Susan Cox Powell case: Nothing new on computer hard drive, WVCPD says

Susan Cox Powell with sons Braden and Charlie. Photo: Susan Cox Powell Foundation

WEST VALLEY CITY, Utah, Oct. 26, 2017 (Gephardt Daily) — The West Valley City Police Department wants to set the record straight after a local news organization said a break in the Susan Powell disappearance case might be close.

“There are no new developments in the Susan Cox Powell case,” said a statement released by WVCPD spokeswoman Roxeanne Vainuku. “The case remains active and is assigned to a West Valley City Police Detective who actively pursues any leads surrounding this case. At this time, however, the case is cold, meaning that all leads thus far have been exhausted.”

The statement follows Fox 13 News’ interview with a local forensic agency hired to try and decode encrypted information on the hard drive of a computer owned by the late Josh Powell, the only person of interest in the disappearance of his wife, Susan, who was reported missing Dec. 7, 2009. She was last seen the day before, when she attended church at her ward of The Church of Jesus Christ of Latter-day Saints.

Josh Powell was uncooperative with police, and moved his sons to Washington state. After a court awarded custody of the boys to Susan’s parents, Powell killed himself and his sons, ages 5 and 7, in a murder-suicide house explosion on Feb. 5, 2012.

No sign of the whereabouts of Susan, who is presumed dead, has ever been found. Fox 13 reported that her parents have high hopes of finding information in the computer.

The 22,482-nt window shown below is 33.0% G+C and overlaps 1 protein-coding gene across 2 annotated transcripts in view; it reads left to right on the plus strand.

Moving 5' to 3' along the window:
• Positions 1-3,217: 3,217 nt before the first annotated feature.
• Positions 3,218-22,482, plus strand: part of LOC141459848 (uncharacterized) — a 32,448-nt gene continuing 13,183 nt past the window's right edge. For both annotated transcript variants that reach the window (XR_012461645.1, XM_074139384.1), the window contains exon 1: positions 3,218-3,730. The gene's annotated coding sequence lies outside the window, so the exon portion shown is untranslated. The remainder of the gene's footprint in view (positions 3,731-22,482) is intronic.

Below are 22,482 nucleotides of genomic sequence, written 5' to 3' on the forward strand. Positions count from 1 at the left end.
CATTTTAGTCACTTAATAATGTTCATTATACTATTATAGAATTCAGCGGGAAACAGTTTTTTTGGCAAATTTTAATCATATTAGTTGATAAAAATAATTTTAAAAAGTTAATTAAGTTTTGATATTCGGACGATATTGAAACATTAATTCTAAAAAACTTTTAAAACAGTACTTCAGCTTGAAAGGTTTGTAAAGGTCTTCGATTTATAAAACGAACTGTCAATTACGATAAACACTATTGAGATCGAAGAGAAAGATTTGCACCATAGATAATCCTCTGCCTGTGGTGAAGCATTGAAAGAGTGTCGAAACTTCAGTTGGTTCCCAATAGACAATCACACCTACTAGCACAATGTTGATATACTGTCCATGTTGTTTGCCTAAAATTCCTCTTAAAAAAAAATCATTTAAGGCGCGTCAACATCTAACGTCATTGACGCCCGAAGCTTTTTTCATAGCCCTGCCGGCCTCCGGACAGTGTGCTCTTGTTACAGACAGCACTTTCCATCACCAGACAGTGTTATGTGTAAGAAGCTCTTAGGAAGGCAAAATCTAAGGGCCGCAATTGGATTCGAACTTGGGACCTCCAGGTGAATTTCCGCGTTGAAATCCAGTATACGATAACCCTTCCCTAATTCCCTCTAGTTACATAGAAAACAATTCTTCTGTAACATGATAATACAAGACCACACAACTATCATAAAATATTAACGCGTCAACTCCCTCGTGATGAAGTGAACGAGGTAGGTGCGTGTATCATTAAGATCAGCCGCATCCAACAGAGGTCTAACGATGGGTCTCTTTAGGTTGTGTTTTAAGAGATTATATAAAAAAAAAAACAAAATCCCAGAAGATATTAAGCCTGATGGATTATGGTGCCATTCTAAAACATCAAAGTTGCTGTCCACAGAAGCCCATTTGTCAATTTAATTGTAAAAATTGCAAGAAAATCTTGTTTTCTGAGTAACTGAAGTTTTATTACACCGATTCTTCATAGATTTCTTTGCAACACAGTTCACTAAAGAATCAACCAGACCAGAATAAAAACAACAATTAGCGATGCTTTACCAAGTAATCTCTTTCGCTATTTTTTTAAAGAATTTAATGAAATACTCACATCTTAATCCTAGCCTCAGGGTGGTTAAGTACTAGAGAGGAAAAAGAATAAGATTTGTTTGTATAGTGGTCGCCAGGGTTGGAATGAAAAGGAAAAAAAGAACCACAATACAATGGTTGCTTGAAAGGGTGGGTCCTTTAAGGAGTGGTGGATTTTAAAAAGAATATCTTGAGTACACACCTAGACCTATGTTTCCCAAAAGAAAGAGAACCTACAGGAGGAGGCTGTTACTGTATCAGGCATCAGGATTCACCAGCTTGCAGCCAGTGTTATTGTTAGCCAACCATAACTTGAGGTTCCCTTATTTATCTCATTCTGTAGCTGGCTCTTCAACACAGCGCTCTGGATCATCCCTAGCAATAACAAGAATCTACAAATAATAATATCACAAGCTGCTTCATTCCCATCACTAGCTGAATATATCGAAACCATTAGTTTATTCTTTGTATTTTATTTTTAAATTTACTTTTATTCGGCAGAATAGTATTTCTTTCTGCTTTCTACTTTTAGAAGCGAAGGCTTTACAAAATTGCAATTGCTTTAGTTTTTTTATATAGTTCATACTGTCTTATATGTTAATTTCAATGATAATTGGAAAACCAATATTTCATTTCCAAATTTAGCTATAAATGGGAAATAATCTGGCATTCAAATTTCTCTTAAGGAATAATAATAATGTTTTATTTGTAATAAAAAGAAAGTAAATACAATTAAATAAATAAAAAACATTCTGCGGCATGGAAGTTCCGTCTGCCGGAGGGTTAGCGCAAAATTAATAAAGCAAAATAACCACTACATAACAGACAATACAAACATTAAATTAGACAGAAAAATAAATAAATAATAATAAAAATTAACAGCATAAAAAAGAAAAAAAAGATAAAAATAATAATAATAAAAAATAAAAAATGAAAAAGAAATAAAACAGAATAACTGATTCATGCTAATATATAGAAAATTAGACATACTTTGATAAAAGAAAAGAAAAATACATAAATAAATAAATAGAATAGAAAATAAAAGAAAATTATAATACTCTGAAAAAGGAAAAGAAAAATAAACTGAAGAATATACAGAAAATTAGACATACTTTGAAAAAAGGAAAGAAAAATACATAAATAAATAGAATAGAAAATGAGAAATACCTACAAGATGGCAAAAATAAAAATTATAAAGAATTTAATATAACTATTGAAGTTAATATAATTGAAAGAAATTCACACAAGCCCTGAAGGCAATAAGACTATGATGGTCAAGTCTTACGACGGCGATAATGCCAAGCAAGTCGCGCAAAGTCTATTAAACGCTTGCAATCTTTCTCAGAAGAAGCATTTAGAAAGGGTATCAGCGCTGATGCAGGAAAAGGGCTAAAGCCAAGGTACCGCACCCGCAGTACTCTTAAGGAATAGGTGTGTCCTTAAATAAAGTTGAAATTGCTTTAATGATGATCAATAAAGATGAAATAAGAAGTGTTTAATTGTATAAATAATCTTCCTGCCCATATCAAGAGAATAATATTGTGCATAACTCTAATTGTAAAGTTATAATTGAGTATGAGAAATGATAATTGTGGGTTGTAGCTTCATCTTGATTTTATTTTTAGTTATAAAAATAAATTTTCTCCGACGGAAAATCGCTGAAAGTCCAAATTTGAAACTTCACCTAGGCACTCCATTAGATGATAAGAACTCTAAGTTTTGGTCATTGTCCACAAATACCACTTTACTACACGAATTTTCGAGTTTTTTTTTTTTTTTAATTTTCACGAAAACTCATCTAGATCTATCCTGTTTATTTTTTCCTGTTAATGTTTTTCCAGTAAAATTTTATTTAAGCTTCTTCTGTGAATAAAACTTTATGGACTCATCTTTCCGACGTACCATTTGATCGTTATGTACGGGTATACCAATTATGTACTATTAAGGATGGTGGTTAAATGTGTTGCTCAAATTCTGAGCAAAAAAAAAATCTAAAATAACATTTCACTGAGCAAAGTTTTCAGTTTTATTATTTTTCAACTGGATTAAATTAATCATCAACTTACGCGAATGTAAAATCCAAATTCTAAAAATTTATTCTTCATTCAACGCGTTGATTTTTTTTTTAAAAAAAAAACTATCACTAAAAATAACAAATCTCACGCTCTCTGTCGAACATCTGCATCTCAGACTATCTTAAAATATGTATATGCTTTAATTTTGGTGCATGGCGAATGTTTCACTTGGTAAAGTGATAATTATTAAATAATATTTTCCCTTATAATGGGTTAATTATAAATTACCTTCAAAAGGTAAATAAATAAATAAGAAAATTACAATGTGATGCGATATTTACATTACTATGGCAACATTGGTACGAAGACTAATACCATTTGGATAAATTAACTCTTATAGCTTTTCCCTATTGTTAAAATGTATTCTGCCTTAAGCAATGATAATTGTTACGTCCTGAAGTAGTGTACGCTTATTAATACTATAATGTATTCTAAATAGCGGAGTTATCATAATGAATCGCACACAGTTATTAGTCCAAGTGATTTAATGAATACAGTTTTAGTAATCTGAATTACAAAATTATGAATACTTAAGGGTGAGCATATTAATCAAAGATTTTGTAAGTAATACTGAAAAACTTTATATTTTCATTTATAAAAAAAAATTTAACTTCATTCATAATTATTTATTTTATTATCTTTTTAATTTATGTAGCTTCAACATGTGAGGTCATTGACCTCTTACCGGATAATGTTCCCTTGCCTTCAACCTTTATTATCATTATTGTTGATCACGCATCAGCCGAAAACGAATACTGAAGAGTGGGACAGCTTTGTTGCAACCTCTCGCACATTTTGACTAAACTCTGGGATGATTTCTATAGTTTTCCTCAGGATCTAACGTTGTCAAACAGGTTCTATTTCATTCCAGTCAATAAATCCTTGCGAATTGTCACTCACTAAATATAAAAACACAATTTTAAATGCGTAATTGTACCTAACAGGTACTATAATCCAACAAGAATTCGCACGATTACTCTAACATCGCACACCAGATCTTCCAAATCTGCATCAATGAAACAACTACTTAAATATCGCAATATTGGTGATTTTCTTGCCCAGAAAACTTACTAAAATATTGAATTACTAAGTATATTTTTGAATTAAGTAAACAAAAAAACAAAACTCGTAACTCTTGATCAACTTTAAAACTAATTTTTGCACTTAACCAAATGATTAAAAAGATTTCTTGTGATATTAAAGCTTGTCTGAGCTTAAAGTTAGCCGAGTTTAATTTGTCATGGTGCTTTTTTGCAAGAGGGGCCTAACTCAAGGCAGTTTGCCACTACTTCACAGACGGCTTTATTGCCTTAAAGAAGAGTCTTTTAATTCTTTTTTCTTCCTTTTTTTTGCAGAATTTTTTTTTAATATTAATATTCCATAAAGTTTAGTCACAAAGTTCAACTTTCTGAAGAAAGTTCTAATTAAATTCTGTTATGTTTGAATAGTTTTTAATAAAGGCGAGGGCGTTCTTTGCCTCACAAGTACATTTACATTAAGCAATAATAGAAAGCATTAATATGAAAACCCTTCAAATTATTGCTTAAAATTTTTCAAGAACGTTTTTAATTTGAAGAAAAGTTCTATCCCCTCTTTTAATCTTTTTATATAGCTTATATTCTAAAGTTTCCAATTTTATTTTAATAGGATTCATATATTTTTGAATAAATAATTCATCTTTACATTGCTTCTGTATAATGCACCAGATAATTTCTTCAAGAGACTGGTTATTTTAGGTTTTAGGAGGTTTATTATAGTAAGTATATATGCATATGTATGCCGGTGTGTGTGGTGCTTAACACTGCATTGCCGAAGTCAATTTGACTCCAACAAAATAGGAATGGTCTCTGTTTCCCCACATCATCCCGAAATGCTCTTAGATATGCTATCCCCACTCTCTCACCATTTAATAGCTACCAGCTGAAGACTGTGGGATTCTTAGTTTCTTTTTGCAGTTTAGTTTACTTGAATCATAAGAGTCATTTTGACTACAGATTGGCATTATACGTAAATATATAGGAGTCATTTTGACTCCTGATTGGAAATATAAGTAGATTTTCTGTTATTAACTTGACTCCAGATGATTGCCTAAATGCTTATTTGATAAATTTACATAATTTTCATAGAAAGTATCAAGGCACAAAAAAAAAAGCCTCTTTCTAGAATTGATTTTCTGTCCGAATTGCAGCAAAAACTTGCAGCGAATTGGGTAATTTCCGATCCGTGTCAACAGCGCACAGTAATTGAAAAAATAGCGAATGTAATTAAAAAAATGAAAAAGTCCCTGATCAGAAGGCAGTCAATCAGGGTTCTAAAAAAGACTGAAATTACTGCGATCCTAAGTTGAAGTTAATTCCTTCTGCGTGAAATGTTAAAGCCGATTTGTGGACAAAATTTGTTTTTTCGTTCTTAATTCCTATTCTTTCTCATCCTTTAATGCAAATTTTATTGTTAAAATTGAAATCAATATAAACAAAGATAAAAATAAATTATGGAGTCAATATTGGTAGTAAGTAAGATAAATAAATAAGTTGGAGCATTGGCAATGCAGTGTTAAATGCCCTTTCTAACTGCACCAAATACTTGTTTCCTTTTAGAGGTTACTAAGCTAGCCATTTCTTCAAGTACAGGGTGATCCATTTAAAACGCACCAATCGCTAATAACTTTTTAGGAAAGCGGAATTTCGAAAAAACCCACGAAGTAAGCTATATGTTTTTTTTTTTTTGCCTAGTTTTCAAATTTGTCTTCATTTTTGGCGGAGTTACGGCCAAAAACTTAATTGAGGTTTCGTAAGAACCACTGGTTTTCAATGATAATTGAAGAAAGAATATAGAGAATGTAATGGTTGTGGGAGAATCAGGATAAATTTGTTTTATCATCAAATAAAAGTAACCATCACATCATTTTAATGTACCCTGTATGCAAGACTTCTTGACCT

“All of the hard drives, with the exception of one that is currently being worked on by the Utah company Decipher Forensics, have been decrypted,” Vainuku’s statement says. “These drives did not contain any material of significant evidenciary value.”

Vainuku said Decipher Forensics has a mirror image of the original drive, and has been working on it since 2013. Decipher Forensics was able to get through a “first layer” of encryption fairly soon after receiving the copy, but “the encryption itself remains intact,” Vainuku’s statement for West Valley City says.

“No evidence on this hard drive has been made accessible to anyone, including WVCPD.”

The WVCPD statement said that as technology advances, Decipher Forensics and West Valley City investigators will continue to search for new ways to access the encrypted information.

“We must, however, make it perfectly clear that this drive, as with other drives we have examined in the past, may hold nothing of evidenciary value. To comment on the potential contents of this drive would be speculative at best.”


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